The number 1 skill you can learn to become a great compositor: color matching
The first essential of VFX compositing, whether in After Effects or not, isn’t pulling a key, knowing how to handle channels, or understanding plug-ins. If you can’t match, you can’t composite.
Now if you can match, in visual effects lingo, we say you have a “good eye.”
But there is not some part of your body that is good or bad. In this case, it’s a learnable skill to recognize what makes a seamless match.
This is the first in a series of lessons for anyone who wants to be more effective with visual effects in Adobe After Effects. They’re particularly helpful if you’re a video professional but barely familiar with where to even start with visual effects post-production.
Maybe you’re an editor who sees a lot of the best jobs asking for After Effects skills. They want you to alter not just the cut but the contents of the shot itself. Or you’re a designer who uses After Effects daily but you find yourself guessing when it comes to visual effects. You could be a shooter who knows how to compose a shot, but has only a vague idea how to fix it in post.
Compositors match things. That’s the very definition of what VFX compositing is: taking elements shot at different times, even in different places with different cameras—or even elements that only exist on a computer—and matching and massaging them to appear as if one camera captured them in real time.
Those three words, “compositors match things” easily add up to weeks of work on one shot for a Hollywood feature. Or you can turn around a quick fix in minutes. Once you master this technique, you can match almost any two elements together, as long as their source lighting doesn’t go in different directions.
In the lesson I present a technique you can use to match color even if you have symptoms of color-blindness. You don’t need a color-calibrated monitor because the accuracy you’re going for is all within the shot itself. No matter how good your color sensitivity is, your eye is much more sensitive to subtleties of contrast than of color. This approach exploits that fact.
This video lesson can also be found at Lynda.com. It links to hours more exploration of the topic of matching. However, this one lesson describes the theme on which you could say that those examples are variations. There’s most often more to matching than just color, but after motion, color is generally the starting point.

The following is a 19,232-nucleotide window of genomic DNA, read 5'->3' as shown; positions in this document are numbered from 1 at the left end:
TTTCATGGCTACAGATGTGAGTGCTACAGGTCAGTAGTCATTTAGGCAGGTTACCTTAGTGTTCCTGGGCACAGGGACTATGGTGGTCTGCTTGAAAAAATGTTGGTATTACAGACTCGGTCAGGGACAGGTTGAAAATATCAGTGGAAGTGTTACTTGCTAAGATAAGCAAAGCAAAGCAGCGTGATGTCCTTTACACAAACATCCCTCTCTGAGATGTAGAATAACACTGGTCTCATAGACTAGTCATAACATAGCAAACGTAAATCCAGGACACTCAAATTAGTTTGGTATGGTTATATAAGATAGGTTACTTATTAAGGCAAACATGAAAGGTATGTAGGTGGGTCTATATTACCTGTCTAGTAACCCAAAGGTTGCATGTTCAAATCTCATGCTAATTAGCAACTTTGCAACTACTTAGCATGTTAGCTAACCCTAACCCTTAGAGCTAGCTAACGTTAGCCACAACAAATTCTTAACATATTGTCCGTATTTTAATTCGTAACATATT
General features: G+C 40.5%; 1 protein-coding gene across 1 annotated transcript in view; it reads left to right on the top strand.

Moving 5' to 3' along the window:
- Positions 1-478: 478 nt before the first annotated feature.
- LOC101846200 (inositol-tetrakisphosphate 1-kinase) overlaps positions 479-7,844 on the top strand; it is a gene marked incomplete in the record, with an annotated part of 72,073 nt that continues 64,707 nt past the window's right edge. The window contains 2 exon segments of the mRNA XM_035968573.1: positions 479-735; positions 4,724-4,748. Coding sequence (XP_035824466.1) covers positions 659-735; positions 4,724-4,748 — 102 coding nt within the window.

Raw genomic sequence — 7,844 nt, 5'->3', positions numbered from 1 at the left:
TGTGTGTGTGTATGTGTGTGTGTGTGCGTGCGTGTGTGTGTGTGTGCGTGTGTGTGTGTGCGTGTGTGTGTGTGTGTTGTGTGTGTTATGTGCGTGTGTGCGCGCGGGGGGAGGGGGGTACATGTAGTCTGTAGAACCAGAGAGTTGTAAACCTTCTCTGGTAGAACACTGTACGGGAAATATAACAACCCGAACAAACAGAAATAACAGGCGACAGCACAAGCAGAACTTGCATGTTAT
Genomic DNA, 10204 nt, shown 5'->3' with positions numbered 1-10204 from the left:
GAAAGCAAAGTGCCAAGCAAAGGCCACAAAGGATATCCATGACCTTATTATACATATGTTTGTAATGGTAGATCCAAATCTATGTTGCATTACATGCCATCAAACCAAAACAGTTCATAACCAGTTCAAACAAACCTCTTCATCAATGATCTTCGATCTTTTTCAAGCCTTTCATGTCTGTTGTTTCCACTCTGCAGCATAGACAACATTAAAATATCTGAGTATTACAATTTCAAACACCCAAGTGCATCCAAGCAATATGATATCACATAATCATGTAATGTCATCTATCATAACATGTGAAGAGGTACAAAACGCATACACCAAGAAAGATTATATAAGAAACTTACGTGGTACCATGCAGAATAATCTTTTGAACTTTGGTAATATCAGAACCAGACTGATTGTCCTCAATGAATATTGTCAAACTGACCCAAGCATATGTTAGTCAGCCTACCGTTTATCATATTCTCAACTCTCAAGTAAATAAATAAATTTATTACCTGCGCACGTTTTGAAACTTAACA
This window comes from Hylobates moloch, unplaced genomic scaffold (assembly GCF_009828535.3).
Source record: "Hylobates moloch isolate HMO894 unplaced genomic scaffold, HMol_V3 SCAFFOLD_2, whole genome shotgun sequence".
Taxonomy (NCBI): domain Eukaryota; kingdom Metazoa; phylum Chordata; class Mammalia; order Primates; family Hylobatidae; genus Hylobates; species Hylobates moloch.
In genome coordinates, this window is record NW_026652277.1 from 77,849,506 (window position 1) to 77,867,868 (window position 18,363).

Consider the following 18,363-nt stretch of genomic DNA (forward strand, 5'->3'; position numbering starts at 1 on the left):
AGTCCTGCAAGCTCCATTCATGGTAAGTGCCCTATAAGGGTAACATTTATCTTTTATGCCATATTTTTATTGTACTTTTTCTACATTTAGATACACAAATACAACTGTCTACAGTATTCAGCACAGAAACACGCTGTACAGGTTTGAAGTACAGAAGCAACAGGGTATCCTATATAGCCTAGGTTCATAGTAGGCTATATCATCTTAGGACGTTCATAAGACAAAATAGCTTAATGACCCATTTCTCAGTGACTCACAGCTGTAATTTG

Note that you don’t need the elements used for this lesson to practice this technique on your own. Try it with any foreground and background element you might have on hand. Even a black to white gradient over a still image allows you to perform this skill.
The bigger picture
My own approach to color matching was more haphazard until I was able to work with some of the best VFX artists in the world. I began to learn that even shots that initially seem indistinguishable from magic are made up of learnable building blocks. If there is any “secret sauce” needed for the shot—something extraordinary, even proprietary invented technique—that is accompanied by 90% (or more) bread-and-butter visual effects fundamentals.
I really enjoy working this way. I’m still using my eye. Although the approach is as scientific as possible, in most cases good artistic judgment is required as well. I’m not even sure I would want this process to be automated. I’ve learned a lot about how the color channels work with one another by examining each, individually. Over time, I’ve gained a sense how to adjust them without always going to individual channels. But even I happily return to this approach all the time.